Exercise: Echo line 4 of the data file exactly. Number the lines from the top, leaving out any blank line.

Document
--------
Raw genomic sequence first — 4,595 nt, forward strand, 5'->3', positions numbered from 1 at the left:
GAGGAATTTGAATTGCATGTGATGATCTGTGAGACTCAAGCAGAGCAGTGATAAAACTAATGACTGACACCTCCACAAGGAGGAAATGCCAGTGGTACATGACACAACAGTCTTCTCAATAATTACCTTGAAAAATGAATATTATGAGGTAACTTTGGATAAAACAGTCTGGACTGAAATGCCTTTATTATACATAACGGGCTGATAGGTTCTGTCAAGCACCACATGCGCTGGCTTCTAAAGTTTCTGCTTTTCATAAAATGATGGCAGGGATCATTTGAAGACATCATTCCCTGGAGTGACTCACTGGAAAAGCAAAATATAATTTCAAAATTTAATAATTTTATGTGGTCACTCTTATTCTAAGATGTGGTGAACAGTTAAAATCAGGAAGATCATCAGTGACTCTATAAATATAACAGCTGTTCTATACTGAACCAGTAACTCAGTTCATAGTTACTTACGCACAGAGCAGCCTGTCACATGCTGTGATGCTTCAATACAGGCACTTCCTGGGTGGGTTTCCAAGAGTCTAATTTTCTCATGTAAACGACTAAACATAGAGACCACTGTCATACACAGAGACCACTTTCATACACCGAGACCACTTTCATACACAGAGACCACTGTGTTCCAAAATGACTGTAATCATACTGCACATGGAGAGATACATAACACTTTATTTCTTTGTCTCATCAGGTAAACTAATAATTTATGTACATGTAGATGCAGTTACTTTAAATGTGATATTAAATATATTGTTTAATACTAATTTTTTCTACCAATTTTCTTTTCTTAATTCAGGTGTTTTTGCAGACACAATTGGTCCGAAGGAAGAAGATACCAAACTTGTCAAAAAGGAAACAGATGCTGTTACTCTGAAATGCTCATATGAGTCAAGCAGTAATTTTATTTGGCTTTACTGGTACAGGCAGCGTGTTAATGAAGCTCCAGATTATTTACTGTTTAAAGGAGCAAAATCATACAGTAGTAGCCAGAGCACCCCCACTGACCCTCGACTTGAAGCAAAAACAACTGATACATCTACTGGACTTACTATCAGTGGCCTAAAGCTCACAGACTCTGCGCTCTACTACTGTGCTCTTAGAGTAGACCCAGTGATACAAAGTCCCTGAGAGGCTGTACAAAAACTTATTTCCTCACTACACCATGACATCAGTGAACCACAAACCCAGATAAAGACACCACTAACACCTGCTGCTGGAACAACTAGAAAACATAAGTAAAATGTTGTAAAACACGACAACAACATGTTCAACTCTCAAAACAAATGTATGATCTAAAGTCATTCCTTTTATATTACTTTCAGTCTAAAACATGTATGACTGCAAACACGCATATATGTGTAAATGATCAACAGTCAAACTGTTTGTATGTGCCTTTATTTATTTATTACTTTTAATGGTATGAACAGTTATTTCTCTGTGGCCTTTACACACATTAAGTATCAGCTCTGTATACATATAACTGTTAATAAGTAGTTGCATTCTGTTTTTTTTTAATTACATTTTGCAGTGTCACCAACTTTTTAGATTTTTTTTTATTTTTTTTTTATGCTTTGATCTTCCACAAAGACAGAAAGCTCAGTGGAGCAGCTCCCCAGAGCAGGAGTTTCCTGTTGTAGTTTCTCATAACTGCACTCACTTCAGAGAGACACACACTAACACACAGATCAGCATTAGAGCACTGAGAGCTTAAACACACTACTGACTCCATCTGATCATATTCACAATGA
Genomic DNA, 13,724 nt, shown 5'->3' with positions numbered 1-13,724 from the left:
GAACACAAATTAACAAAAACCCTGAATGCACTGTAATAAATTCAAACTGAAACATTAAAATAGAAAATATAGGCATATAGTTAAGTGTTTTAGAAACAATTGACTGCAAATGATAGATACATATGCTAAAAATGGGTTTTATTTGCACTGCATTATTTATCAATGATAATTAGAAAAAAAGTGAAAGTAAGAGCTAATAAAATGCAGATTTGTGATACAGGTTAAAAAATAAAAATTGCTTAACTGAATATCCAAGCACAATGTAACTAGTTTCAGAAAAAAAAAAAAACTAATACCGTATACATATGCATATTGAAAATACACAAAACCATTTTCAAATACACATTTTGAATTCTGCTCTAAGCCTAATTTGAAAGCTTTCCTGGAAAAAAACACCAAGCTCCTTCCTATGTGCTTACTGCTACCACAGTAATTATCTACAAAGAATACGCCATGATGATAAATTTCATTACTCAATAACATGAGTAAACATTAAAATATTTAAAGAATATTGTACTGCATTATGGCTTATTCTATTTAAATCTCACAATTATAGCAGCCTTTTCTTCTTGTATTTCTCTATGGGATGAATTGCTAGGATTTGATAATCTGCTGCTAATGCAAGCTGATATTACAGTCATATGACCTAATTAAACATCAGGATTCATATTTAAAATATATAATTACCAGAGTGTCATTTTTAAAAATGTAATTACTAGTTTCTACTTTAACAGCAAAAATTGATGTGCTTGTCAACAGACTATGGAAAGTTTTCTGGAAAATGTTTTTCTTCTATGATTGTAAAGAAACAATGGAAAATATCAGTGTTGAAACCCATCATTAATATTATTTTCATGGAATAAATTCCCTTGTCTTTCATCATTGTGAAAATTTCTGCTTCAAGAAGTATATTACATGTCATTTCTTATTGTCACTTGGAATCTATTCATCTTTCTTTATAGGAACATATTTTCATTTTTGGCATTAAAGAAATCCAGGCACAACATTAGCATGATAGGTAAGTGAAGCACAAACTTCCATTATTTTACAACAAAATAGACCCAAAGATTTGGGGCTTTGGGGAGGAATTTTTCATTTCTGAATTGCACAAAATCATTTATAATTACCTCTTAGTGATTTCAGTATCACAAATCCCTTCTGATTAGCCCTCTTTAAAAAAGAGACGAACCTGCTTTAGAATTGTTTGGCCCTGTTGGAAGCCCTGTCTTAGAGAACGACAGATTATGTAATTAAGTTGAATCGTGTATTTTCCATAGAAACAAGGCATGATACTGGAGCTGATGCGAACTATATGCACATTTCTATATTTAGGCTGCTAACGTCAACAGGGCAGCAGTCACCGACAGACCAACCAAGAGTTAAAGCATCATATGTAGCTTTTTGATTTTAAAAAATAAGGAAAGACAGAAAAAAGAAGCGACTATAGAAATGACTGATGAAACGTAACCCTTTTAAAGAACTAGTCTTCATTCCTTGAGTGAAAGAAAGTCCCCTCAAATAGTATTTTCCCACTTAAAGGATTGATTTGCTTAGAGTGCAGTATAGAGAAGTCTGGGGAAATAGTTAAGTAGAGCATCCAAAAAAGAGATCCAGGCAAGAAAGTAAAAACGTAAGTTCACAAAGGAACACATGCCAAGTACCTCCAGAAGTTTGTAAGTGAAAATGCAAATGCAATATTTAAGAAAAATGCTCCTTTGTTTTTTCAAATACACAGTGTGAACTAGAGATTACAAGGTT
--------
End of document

GAACACAAATTAACAAAAACCCTGAATGCACTGTAATAAATTCAAACTGAAACATTAAAATAGAAAATATAGGCATATAGTTAAGTGTTTTAGAAACAATTGACTGCAAATGATAGATACATATGCTAAAAATGGGTTTTATTTGCACTGCATTATTTATCAATGATAATTAGAAAAAAAGTGAAAGTAAGAGCTAATAAAATGCAGATTTGTGATACAGGTTAAAAAATAAAAATTGCTTAACTGAATATCCAAGCACAATGTAACTAGTTTCAGAAAAAAAAAAAAACTAATACCGTATACATATGCATATTGAAAATACACAAAACCATTTTCAAATACACATTTTGAATTCTGCTCTAAGCCTAATTTGAAAGCTTTCCTGGAAAAAAACACCAAGCTCCTTCCTATGTGCTTACTGCTACCACAGTAATTATCTACAAAGAATACGCCATGATGATAAATTTCATTACTCAATAACATGAGTAAACATTAAAATATTTAAAGAATATTGTACTGCATTATGGCTTATTCTATTTAAATCTCACAATTATAGCAGCCTTTTCTTCTTGTATTTCTCTATGGGATGAATTGCTAGGATTTGATAATCTGCTGCTAATGCAAGCTGATATTACAGTCATATGACCTAATTAAACATCAGGATTCATATTTAAAATATATAATTACCAGAGTGTCATTTTTAAAAATGTAATTACTAGTTTCTACTTTAACAGCAAAAATTGATGTGCTTGTCAACAGACTATGGAAAGTTTTCTGGAAAATGTTTTTCTTCTATGATTGTAAAGAAACAATGGAAAATATCAGTGTTGAAACCCATCATTAATATTATTTTCATGGAATAAATTCCCTTGTCTTTCATCATTGTGAAAATTTCTGCTTCAAGAAGTATATTACATGTCATTTCTTATTGTCACTTGGAATCTATTCATCTTTCTTTATAGGAACATATTTTCATTTTTGGCATTAAAGAAATCCAGGCACAACATTAGCATGATAGGTAAGTGAAGCACAAACTTCCATTATTTTACAACAAAATAGACCCAAAGATTTGGGGCTTTGGGGAGGAATTTTTCATTTCTGAATTGCACAAAATCATTTATAATTACCTCTTAGTGATTTCAGTATCACAAATCCCTTCTGATTAGCCCTCTTTAAAAAAGAGACGAACCTGCTTTAGAATTGTTTGGCCCTGTTGGAAGCCCTGTCTTAGAGAACGACAGATTATGTAATTAAGTTGAATCGTGTATTTTCCATAGAAACAAGGCATGATACTGGAGCTGATGCGAACTATATGCACATTTCTATATTTAGGCTGCTAACGTCAACAGGGCAGCAGTCACCGACAGACCAACCAAGAGTTAAAGCATCATATGTAGCTTTTTGATTTTAAAAAATAAGGAAAGACAGAAAAAAGAAGCGACTATAGAAATGACTGATGAAACGTAACCCTTTTAAAGAACTAGTCTTCATTCCTTGAGTGAAAGAAAGTCCCCTCAAATAGTATTTTCCCACTTAAAGGATTGATTTGCTTAGAGTGCAGTATAGAGAAGTCTGGGGAAATAGTTAAGTAGAGCATCCAAAAAAGAGATCCAGGCAAGAAAGTAAAAACGTAAGTTCACAAAGGAACACATGCCAAGTACCTCCAGAAGTTTGTAAGTGAAAATGCAAATGCAATATTTAAGAAAAATGCTCCTTTGTTTTTTCAAATACACAGTGTGAACTAGAGATTACAAGGTT